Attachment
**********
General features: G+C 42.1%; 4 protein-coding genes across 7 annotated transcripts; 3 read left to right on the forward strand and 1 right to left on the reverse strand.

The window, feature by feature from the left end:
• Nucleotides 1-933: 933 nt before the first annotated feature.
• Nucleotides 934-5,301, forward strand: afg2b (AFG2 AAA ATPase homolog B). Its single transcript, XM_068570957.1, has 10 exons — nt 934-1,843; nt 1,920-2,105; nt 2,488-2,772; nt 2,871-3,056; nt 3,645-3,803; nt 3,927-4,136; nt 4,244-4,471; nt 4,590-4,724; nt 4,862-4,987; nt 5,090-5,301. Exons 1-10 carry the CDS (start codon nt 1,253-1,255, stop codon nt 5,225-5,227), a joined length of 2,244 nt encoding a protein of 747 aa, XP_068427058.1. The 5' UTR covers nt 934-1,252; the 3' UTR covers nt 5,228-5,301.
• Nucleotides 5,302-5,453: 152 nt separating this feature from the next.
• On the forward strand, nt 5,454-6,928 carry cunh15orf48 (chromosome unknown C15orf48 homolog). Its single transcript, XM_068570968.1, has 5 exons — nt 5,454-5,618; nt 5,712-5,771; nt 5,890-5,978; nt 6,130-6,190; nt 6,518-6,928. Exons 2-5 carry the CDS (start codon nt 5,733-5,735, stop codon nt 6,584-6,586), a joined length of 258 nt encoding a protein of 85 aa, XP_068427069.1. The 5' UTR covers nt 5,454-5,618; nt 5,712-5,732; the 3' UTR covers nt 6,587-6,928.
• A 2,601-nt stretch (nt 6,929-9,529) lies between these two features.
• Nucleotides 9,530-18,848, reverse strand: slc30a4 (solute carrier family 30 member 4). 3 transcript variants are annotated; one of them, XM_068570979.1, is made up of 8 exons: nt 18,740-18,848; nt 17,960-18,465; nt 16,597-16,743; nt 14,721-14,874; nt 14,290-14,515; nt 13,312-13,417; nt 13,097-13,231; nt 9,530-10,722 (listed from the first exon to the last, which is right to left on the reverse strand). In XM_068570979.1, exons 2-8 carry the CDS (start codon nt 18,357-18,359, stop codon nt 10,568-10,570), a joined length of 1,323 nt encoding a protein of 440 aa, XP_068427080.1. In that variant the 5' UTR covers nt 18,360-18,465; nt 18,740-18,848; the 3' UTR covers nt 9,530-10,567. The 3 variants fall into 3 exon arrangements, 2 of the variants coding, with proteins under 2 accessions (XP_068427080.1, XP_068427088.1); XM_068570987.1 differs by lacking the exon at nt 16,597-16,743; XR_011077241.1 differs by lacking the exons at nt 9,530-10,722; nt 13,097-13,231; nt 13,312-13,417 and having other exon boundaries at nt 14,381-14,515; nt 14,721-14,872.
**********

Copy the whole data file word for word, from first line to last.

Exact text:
General features: G+C 42.1%; 4 protein-coding genes across 7 annotated transcripts; 3 read left to right on the forward strand and 1 right to left on the reverse strand.

The window, feature by feature from the left end:
• Nucleotides 1-933: 933 nt before the first annotated feature.
• Nucleotides 934-5,301, forward strand: afg2b (AFG2 AAA ATPase homolog B). Its single transcript, XM_068570957.1, has 10 exons — nt 934-1,843; nt 1,920-2,105; nt 2,488-2,772; nt 2,871-3,056; nt 3,645-3,803; nt 3,927-4,136; nt 4,244-4,471; nt 4,590-4,724; nt 4,862-4,987; nt 5,090-5,301. Exons 1-10 carry the CDS (start codon nt 1,253-1,255, stop codon nt 5,225-5,227), a joined length of 2,244 nt encoding a protein of 747 aa, XP_068427058.1. The 5' UTR covers nt 934-1,252; the 3' UTR covers nt 5,228-5,301.
• Nucleotides 5,302-5,453: 152 nt separating this feature from the next.
• On the forward strand, nt 5,454-6,928 carry cunh15orf48 (chromosome unknown C15orf48 homolog). Its single transcript, XM_068570968.1, has 5 exons — nt 5,454-5,618; nt 5,712-5,771; nt 5,890-5,978; nt 6,130-6,190; nt 6,518-6,928. Exons 2-5 carry the CDS (start codon nt 5,733-5,735, stop codon nt 6,584-6,586), a joined length of 258 nt encoding a protein of 85 aa, XP_068427069.1. The 5' UTR covers nt 5,454-5,618; nt 5,712-5,732; the 3' UTR covers nt 6,587-6,928.
• A 2,601-nt stretch (nt 6,929-9,529) lies between these two features.
• Nucleotides 9,530-18,848, reverse strand: slc30a4 (solute carrier family 30 member 4). 3 transcript variants are annotated; one of them, XM_068570979.1, is made up of 8 exons: nt 18,740-18,848; nt 17,960-18,465; nt 16,597-16,743; nt 14,721-14,874; nt 14,290-14,515; nt 13,312-13,417; nt 13,097-13,231; nt 9,530-10,722 (listed from the first exon to the last, which is right to left on the reverse strand). In XM_068570979.1, exons 2-8 carry the CDS (start codon nt 18,357-18,359, stop codon nt 10,568-10,570), a joined length of 1,323 nt encoding a protein of 440 aa, XP_068427080.1. In that variant the 5' UTR covers nt 18,360-18,465; nt 18,740-18,848; the 3' UTR covers nt 9,530-10,567. The 3 variants fall into 3 exon arrangements, 2 of the variants coding, with proteins under 2 accessions (XP_068427080.1, XP_068427088.1); XM_068570987.1 differs by lacking the exon at nt 16,597-16,743; XR_011077241.1 differs by lacking the exons at nt 9,530-10,722; nt 13,097-13,231; nt 13,312-13,417 and having other exon boundaries at nt 14,381-14,515; nt 14,721-14,872.